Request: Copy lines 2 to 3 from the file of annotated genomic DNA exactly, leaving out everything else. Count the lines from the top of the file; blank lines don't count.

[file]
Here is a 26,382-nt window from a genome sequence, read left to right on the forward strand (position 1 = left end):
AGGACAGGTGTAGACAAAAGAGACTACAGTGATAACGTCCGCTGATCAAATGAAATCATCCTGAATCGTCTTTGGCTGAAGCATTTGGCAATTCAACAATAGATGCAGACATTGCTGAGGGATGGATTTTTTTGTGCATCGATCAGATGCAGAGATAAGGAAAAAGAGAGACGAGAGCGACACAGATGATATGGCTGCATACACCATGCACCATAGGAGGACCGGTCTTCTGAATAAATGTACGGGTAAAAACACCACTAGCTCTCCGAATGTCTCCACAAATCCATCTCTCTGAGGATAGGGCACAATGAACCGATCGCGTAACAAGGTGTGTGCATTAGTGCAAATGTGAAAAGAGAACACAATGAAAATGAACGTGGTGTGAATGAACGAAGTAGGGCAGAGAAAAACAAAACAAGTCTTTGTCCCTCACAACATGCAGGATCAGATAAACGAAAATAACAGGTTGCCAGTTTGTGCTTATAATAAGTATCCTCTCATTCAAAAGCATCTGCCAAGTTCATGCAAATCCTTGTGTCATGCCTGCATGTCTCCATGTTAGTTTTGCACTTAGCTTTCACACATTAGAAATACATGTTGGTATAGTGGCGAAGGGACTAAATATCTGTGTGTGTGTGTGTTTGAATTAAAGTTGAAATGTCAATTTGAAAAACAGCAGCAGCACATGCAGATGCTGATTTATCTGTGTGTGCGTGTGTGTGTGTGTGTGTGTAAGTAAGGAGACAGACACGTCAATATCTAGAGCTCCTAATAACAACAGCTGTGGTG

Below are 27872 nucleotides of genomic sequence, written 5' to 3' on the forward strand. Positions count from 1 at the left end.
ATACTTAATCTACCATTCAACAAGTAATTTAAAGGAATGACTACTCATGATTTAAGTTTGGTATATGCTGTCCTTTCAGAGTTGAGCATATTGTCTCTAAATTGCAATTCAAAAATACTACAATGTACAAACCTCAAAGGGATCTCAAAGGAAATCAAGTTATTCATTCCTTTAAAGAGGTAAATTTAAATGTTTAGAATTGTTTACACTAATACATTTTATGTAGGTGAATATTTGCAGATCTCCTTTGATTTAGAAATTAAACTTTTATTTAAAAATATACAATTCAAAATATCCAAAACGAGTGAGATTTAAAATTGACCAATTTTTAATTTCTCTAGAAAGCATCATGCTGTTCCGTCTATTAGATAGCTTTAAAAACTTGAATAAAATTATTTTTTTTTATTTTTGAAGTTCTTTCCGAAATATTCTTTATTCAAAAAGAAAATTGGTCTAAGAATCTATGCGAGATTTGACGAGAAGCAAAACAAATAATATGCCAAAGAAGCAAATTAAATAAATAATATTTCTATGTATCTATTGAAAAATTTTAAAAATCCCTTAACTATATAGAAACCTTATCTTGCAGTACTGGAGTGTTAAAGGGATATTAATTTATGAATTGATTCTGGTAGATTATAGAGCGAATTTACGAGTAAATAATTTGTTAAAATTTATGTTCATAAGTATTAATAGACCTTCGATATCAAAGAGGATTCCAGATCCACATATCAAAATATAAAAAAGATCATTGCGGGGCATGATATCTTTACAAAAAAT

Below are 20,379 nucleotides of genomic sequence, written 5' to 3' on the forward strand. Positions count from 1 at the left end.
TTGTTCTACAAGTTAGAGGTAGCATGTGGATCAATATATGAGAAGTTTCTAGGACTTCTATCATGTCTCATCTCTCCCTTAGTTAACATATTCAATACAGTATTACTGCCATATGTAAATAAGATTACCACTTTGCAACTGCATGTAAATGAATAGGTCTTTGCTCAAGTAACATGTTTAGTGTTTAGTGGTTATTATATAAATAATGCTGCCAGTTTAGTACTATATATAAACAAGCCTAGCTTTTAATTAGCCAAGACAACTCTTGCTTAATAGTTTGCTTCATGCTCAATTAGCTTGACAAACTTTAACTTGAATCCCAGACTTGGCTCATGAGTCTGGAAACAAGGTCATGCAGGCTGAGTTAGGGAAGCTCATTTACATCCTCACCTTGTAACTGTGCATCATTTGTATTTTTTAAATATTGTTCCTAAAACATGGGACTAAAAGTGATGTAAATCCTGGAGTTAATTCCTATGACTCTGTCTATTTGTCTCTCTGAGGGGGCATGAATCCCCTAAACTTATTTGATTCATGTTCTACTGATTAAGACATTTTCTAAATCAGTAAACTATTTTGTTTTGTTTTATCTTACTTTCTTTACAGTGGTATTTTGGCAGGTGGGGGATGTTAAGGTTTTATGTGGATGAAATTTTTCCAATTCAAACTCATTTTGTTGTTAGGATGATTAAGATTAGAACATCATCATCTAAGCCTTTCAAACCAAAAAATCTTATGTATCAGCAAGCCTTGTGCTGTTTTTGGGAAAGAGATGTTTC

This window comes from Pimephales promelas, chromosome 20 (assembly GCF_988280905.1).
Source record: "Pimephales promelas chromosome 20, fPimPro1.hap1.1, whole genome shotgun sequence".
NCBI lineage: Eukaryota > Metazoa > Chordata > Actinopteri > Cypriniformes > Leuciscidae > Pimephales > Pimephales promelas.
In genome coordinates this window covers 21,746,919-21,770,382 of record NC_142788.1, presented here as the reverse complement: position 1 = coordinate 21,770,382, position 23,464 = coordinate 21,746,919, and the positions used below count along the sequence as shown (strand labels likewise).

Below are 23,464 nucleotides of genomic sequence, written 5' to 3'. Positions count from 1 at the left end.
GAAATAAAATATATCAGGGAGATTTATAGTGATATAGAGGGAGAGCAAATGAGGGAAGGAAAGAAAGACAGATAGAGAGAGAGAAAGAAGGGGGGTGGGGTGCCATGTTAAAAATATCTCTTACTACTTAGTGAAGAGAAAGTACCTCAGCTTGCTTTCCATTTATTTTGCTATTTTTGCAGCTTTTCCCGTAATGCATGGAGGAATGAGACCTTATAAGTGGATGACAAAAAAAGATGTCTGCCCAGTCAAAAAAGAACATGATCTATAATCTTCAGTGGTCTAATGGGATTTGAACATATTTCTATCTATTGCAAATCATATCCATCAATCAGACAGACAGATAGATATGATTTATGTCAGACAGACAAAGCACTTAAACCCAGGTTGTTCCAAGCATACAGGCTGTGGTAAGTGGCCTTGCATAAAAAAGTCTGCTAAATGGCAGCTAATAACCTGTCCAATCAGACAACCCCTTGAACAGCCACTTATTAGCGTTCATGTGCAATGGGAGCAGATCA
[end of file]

AGGACAGGTGTAGACAAAAGAGACTACAGTGATAACGTCCGCTGATCAAATGAAATCATCCTGAATCGTCTTTGGCTGAAGCATTTGGCAATTCAACAATAGATGCAGACATTGCTGAGGGATGGATTTTTTTGTGCATCGATCAGATGCAGAGATAAGGAAAAAGAGAGACGAGAGCGACACAGATGATATGGCTGCATACACCATGCACCATAGGAGGACCGGTCTTCTGAATAAATGTACGGGTAAAAACACCACTAGCTCTCCGAATGTCTCCACAAATCCATCTCTCTGAGGATAGGGCACAATGAACCGATCGCGTAACAAGGTGTGTGCATTAGTGCAAATGTGAAAAGAGAACACAATGAAAATGAACGTGGTGTGAATGAACGAAGTAGGGCAGAGAAAAACAAAACAAGTCTTTGTCCCTCACAACATGCAGGATCAGATAAACGAAAATAACAGGTTGCCAGTTTGTGCTTATAATAAGTATCCTCTCATTCAAAAGCATCTGCCAAGTTCATGCAAATCCTTGTGTCATGCCTGCATGTCTCCATGTTAGTTTTGCACTTAGCTTTCACACATTAGAAATACATGTTGGTATAGTGGCGAAGGGACTAAATATCTGTGTGTGTGTGTGTTTGAATTAAAGTTGAAATGTCAATTTGAAAAACAGCAGCAGCACATGCAGATGCTGATTTATCTGTGTGTGCGTGTGTGTGTGTGTGTGTGTAAGTAAGGAGACAGACACGTCAATATCTAGAGCTCCTAATAACAACAGCTGTGGTG

Below are 27872 nucleotides of genomic sequence, written 5' to 3' on the forward strand. Positions count from 1 at the left end.